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2023 – Some Perspective on a Magnificent Year!

2023 – Some Perspective on a Magnificent Year!

January 25, 2024

In 2022, the markets got killed.  The S&P 500 lost nearly 20%, the Nasdaq Composite Index crashed over 33%, and the bond market, for the first time in 46 years, suffered a double-digit hit, plummeting nearly 15% on the year.

As the calendar flipped into 2023, bonds, for the first time EVER, reported a negative 5-year annualized return and the traditional “old standby” 60/40 portfolio took a beating - losing around 16.88% for the year.  If you invested $100,000 in that portfolio on January 1st of 2022, by the end of that year, the value of your investment would have been worth approximately $83,122.  Fast forward one more year to the end of 2023, and that same portfolio (if you just held on) would have ended at $96,799, but still down 3.2% since 01/01/2022, tallying an average LOSS over two years of around 1.6% per year (Source: Vanguard). 

But wait!!  Wasn’t 2023 a BANNER year for stocks??  I thought we were hitting all-time highs here – what gives???? 

If you’re confused by this math, don’t be…Just take note and understand that a “year-to-date” investment result, is only reflecting a relatively short timeframe, in this case, 12 months.  It’s “CYCLE-TO-DATE” investment time horizons that truly illustrate how risk-adjusted performance over a lengthier duration of time (meaning years, not months) can either derail long-term investment performance if risk is not mitigated properly or, can preserve long-term performance if risk is managed responsibly.  Perception of time within the “full cycle” is key here.   

The traditional, balanced approach didn’t work in 2022 and, if you’re a regular reader of my posts, you know that, at Capstone, we were taking cover and reducing overall risk in portfolios in late 2021 and into early 2022.  Our risk reduction strategy allowed us to control the “downside capture” within client portfolios from the “cycle peak,” which we believe occurred in late 2021, until today. 

So, why were we reducing risk at that time?  Is it because we can predict the future with our “Old Wall Street” crystal ball?  Okay, NO.  We all know the answer to that question – nobody has a crystal ball, but, at Capstone, what we do have is nearly 60 years of combined experience and the ability to recognize that businesses, the economy, and capital markets all move in cycles – but just not necessarily at the same exact time.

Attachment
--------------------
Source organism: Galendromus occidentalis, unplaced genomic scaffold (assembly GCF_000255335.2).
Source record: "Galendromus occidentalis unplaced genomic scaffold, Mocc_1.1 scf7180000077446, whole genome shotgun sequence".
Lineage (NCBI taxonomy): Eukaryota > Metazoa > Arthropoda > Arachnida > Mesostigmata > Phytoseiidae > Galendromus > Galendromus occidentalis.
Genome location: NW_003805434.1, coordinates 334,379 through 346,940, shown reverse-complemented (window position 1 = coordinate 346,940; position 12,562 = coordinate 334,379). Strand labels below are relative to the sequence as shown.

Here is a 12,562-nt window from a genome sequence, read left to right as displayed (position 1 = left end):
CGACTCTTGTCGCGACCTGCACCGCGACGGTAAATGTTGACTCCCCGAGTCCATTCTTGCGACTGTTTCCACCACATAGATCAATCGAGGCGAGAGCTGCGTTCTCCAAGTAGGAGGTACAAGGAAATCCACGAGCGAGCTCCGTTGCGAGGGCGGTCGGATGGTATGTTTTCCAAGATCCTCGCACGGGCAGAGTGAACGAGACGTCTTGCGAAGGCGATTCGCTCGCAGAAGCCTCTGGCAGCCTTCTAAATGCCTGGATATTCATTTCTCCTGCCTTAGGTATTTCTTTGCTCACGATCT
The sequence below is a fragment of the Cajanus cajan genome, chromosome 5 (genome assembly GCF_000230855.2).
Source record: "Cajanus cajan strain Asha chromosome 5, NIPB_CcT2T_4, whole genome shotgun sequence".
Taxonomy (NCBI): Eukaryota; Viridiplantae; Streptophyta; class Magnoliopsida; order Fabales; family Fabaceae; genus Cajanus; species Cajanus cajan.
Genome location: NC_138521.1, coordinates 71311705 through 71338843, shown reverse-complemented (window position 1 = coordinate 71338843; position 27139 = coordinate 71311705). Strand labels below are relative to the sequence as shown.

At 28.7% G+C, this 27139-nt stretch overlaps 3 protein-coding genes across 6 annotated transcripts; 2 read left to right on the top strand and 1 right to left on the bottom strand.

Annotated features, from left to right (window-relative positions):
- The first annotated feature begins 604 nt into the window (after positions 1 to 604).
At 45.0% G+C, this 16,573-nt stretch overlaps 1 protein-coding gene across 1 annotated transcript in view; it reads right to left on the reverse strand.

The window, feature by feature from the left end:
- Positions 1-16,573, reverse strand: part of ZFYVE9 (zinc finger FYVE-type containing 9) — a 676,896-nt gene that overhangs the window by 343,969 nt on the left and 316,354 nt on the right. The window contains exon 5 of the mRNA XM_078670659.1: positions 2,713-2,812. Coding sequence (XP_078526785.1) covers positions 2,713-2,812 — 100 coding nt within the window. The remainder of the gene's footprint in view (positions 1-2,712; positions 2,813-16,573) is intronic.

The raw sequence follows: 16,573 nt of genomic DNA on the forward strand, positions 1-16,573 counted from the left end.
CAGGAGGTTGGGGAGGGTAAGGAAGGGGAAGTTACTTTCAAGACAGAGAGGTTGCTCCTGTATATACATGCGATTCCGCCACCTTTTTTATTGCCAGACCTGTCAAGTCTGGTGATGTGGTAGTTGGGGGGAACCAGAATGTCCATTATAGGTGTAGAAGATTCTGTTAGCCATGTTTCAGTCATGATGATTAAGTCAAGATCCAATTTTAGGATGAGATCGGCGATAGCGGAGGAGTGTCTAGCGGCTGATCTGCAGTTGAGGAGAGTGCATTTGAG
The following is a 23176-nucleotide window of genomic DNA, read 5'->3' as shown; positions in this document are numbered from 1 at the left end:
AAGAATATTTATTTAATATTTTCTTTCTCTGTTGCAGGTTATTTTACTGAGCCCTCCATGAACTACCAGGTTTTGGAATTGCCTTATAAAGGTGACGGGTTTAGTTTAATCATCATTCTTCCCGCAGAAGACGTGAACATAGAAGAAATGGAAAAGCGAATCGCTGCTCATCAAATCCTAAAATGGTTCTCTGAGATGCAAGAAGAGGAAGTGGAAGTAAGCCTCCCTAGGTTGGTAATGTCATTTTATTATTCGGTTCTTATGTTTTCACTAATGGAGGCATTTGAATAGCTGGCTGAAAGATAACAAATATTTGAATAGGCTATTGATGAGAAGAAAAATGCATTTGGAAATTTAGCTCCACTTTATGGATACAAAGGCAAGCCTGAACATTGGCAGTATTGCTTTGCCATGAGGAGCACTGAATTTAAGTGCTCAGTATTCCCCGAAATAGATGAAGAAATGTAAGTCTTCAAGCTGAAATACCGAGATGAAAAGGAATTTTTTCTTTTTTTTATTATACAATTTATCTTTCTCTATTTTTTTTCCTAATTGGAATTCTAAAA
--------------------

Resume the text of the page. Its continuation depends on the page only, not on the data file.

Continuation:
Understanding “year-to-date” is fairly cut and dry – we simply look at where the averages were in January and crosscheck the figures against where we are today, right?  Yep, simple enough. 

But identifying the full cycle is a much taller task.  Investors must look much further under the surface to assess a full cycle and they must also understand how to manage the risk/reward tradeoffs that exist in portfolios throughout the course of a full cycle – which is much easier said than done

Okay, so if we truly hit a cycle peak at the end of 2021 and the markets turned for the worse in 2022 as a result, then what was it that made the stock market so magnificent in 2023?  Was it a healthy, broad market recovery of reasonable valuations and strong corporate earnings?  Or maybe the “resilient consumer” driving everything higher?  Or was it really that the cycle is not peaking, and the strong economy woke the stock market up to new a bull market cycle upswing?

Let’s try to break that down…

First, the “resilient consumer”: 

According to the St. Louis Fed, even though the government’s measure of inflation has been slowing (this is known as ‘disinflation’), prices are still highly elevated, wages are lagging, and corporate layoffs are mounting.  This is not great for the average consumer, especially those working more than one job to make ends meet. 

Credit Card Debt is at an all-time high – currently sitting at $1.3T and climbing (you can get a good look at this figure by visiting and, according to ABC News, consumers are missing more payments each month as credit card delinquencies are now also on the rise.

Additionally and in what seems to be a rather drastic (and frankly desperate) move, consumers have been raiding their retirement nest eggs to raise cash.  According to, by the end of 2023, 401(k) loans and 401(k) hardship withdrawals were at all-time highs being described as an “indicator of economic stress” on the consumer’s back, according to the media outlet. 

And here’s a really serious head shaker, if you ask me.  Credit card users are taking on even more high interest credit as applications for line increases have been surging mostly by those with a credit score of 680 or lower (Source:  USA Today) and, as a result, consumers’ bank accounts are being devoured by sky-high interest rate costs.  

And now, how about that “healthy” economy?:

GDP (Growth) is slowing, M2 money supply for the first time in 70 years has gone negative (after skyrocketing to unheard-of levels during the pandemic), Net National Savings is negative (which can only make recessionary periods way worse), the Fed is still in a tightening pattern as they maintain a “higher for longer” interest rate stance, and credit is less plentiful for businesses according to the most recent Senior Loan Officer Opinion Survey (Source:  US Federal Reserve).